The Tibetan Buddhist tradition has integrated with the local culture, combining the traditional Indian teachings with the best aspects of Chinese and Indian culture to create a magnificent Tibetan Buddhist culture. On one hand, it maintains the original Indian traditions in terms of its teachings, while on the other hand, it incorporates the cultural advantages of Chinese and Indian culture into its forms.
The Dai Buddhist tradition, which is based on the Pali Canon, maintains the traditions of Theravada Buddhism, and has become an essential part of Dai culture in different regions.
As the religion with the longest history of transmission in China, Buddhism has undergone many changes and developments, and has had a profound and far-reaching influence on Chinese culture. The integration of Buddhism with Chinese culture can be divided into three aspects: academic, artistic, and social.
When Buddhism was introduced into China, it faced a society with a highly developed traditional culture. From the beginning, the educated class of this society accepted Buddhism as a system of thought, and devoted themselves to studying and teaching it. Thanks to the convenience of writing tools, every newly translated sutra or commentary could soon spread throughout the country, and it became a trend to give lectures, record, annotate, and explain them. Therefore, in the research of Buddhist doctrine and teachings, a high level was quickly achieved, earning the praise and admiration of Buddhist scholars from abroad at that time. For example, Dao’an (312-385) in the Eastern Jin dynasty was praised by Buddhist master Kumarajiva from the Western Regions as the “saint in the East”, and he was “always distant, yet paying homage to him.” Tanluan, a prominent monk in the Northern Wei dynasty, was renowned for his translations of the Nirvana Sutra and the Avatamsaka Sutra, and the Indian Buddhist scholar Bodhiruci, who came to China, “paid homage to him upon seeing him, calling him the Eastern Bodhisattva”. Bodhiruci also translated Tanluan’s work, “The Treatise on the Great Perfection of Wisdom”, into Sanskrit and sent it to “Great Xia”, where readers in that region all revered him as a saint facing the East. Xuanzang of the Tang dynasty was honored as the Great Master of the Mahayana and the Tathagata who Dispels Doubts in India, which is a well-known fact. Historical facts show that after Mahayana Buddhism was introduced into China, the study of Buddhist doctrine was always the mainstream, which led to the emergence of more than ten sects and the appearance of over 23,000 volumes of translated works and original writings.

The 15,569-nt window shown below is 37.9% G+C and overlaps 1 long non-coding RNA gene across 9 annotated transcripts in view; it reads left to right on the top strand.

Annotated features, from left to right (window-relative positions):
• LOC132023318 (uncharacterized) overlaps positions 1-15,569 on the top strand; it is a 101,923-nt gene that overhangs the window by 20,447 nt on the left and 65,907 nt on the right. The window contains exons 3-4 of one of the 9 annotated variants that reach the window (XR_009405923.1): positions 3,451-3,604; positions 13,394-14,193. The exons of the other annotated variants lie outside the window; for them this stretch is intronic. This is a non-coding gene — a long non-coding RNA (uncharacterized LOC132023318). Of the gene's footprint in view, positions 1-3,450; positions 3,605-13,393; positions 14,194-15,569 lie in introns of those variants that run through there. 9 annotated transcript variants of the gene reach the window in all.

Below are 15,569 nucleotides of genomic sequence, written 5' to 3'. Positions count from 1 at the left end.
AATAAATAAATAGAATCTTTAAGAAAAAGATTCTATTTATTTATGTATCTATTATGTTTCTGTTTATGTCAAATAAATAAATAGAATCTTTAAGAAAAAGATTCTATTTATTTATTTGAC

Before the introduction of Buddhism to China, Chinese art and craftsmanship had reached a high level of sophistication. Calligraphy, painting, manufacturing, textile, and architecture were all superb and renowned in the world. After the introduction of Mahayana Buddhism, it absorbed the strengths of Chinese culture in this area, resulting in the development of arts and crafts such as portraiture, sculpture, and temple architecture. The face of Buddhism was completely transformed. Around 301 AD, the monk Qiyu who came to China saw the magnificent temples, pagodas, and palaces in Luoyang and praised them, saying, “This is like the palace of the gods in heaven.” After the completion of the Yongning Temple in Luoyang in 516 AD, the patriarch Bodhidharma saw it, recited “Namo” and clasped his hands in praise, saying, “This temple is exquisite, surpassing the palace of the Yan Kingdom.” “Even the Western Paradise cannot compare to this.” He also saw the statue of the Vajra in the Xiu Fan Temple, which was lifelike, and praised it, saying, “It has achieved the true nature.” The stories of famous painters such as Gu Kaizhi, Wu Daozi, and Yang Huizhi creating murals and sculptures for Buddhist temples that caused a sensation are well-known. Today, the artistic value of Dunhuang murals, Longmen Grottoes, Leshan Giant Buddha, Yonghe Temple Buddha, Zhashilunbu Temple Buddha, Potala Palace, and temples, pagodas, and stone carvings throughout the country are recognized worldwide. In fact, the direction of the development of Mahayana Buddhism is to use the highly sophisticated art of Chinese culture to express Buddhist ideology and teachings. In modern times, some people believe that Buddhism is a polytheistic religion and idol worship, which is a misunderstanding of Buddhist teachings and a disregard for historical facts. In fact, Mahayana Buddhism adheres to the doctrine of “dependent origination and emptiness of all phenomena.”